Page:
I recently was introduced to solving recurrence bounds by substitution but there's something i don't understand about it.

In standard induction proofs you prove a base case, assume it holds for n then show it holds for n+1 and therefore show it applies to integers larger than the base case.

For when you solve recurrences like T(n) = T(n/2) the proof has a base, assumes T(n/2) then proves it holds for T(n). Does this proof not only hold for the numbers that are multiples of two of the base cases? Would this not require an infinitely large number of base cases to show what it holds for?

Could someone please explain this to me?


You're entirely correct - if all you prove is $T(1)$ and $T(n/2) \Rightarrow T(n)$, then you prove that $T(n)$ holds for all powers of $2$. One way to fix that is to prove $T(n)$ for all odd $n$, but that defeats the idea of induction. Instead, usually one actually proves the stronger $T(\lfloor n/2 \rfloor) \Rightarrow T(n)$ or $T(\lceil n/2 \rceil) \Rightarrow T(n)$, and both are enough to deduce $T(n)$ for all $n$.

In many cases, if you can prove $T(n/2) \Rightarrow T(n)$ then you can also prove the stronger claims, but it's technically more awkward. So instead of dealing with this mess, you are only shown the weaker claim. The "interesting" ideas are found already there, and to prove the stronger claim requires just working harder but no new ideas (other than routine tricks used for handling floors and ceilings).

  • $\begingroup$ As far as I know, routine tricks are not everything required in order for this to work. $\endgroup$ – Raphael Jan 20 '14 at 8:55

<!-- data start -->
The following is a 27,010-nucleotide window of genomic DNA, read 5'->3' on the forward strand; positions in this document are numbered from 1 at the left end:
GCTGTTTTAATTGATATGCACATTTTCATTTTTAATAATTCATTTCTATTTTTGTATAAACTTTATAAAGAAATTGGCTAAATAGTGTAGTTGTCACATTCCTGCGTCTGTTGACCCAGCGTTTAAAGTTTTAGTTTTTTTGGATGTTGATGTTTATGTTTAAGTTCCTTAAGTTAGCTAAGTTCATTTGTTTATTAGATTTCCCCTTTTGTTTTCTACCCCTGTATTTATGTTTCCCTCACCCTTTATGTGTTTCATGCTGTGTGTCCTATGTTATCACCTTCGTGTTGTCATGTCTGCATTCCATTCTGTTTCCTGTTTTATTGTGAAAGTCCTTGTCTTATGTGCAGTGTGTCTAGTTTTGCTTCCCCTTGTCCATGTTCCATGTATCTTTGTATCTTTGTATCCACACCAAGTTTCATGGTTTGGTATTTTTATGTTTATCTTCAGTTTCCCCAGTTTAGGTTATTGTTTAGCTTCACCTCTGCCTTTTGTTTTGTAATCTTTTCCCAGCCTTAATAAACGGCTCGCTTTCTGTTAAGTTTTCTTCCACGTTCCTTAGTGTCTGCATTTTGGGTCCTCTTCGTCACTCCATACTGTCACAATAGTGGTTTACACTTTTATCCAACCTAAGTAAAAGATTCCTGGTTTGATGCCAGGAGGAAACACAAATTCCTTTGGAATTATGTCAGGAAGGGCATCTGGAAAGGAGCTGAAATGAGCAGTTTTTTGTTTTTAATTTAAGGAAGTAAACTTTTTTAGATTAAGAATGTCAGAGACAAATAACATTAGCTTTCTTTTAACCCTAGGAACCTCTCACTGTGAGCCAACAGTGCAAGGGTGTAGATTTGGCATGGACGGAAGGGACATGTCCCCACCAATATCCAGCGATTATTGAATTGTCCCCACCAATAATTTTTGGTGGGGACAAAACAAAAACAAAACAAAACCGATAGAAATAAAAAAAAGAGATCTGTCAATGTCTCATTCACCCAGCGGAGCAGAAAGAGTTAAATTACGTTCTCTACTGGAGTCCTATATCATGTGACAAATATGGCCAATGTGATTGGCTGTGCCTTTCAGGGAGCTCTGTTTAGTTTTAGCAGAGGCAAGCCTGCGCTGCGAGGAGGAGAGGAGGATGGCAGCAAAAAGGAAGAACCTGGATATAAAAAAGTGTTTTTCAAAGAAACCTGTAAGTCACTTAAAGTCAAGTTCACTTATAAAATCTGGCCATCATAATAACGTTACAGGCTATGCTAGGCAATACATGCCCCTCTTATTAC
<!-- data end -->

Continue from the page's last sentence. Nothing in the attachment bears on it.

• $\begingroup$ Ok, let me rephrase. Irrelevant tricks which serve but to obscure the proof. They are routine in the sense that they are the same whenever you generalize a proof from $n/2$ to $\lfloor n/2 \rfloor$. $\endgroup$ – Yuval Filmus Jan 20 '14 at 15:57
  • $\begingroup$ Well, I'm hesitant to call something an "irrelevant trick" as long as I can't get it to work out rigorously (see the question I linked; so for, a rigorous answer has not come up). But that may be just me. $\endgroup$ – Raphael Jan 20 '14 at 16:07
  • $\begingroup$ These are just technicalities which obscure the picture. While technically difficult, they are not the main part of the argument, unless your analysis highlights the small perturbations originating in the bit-by-bit description of $n$. $\endgroup$ – Yuval Filmus Jan 20 '14 at 16:11
  • $\begingroup$ Are we talking about teaching big-picture ideas or teaching proven truth? (Ideally, both would be possible und compatible.) $\endgroup$ – Raphael Jan 20 '14 at 16:16

I suppose what you mean by "substitution method" is guess & proof (by induction).

Be aware that you do perform an induction proof. By strengthening the induction hypothesis to all $n' < n$, the proof can go through -- if your parameters are naturals. That where you trip since $\frac{n}{2}$ is not always natural.

There are two ways for approaching this.

  • In the context of divide & conquer recurrences we usually solve the recurrence only for $n=2^k$ (that's how we get the form at hand); that should occur somewhere in the presentation/textbook. We do that because things become less messy to deal with, technically, and because we know that (under certain conditions¹) the result carries over.

  • Solve the original recurrence which probably has the form

    $\qquad T(n) = T(\lceil n/2 \rceil) + T(\lfloor n/2 \rfloor) + f(n)$.

    Many methods for solving recurrences become messy because of the rounding, but guess & proof should be fine.

  1. It's not trivial to see when and why we get the correct result by this method, but that's probably beyond your concern right now.

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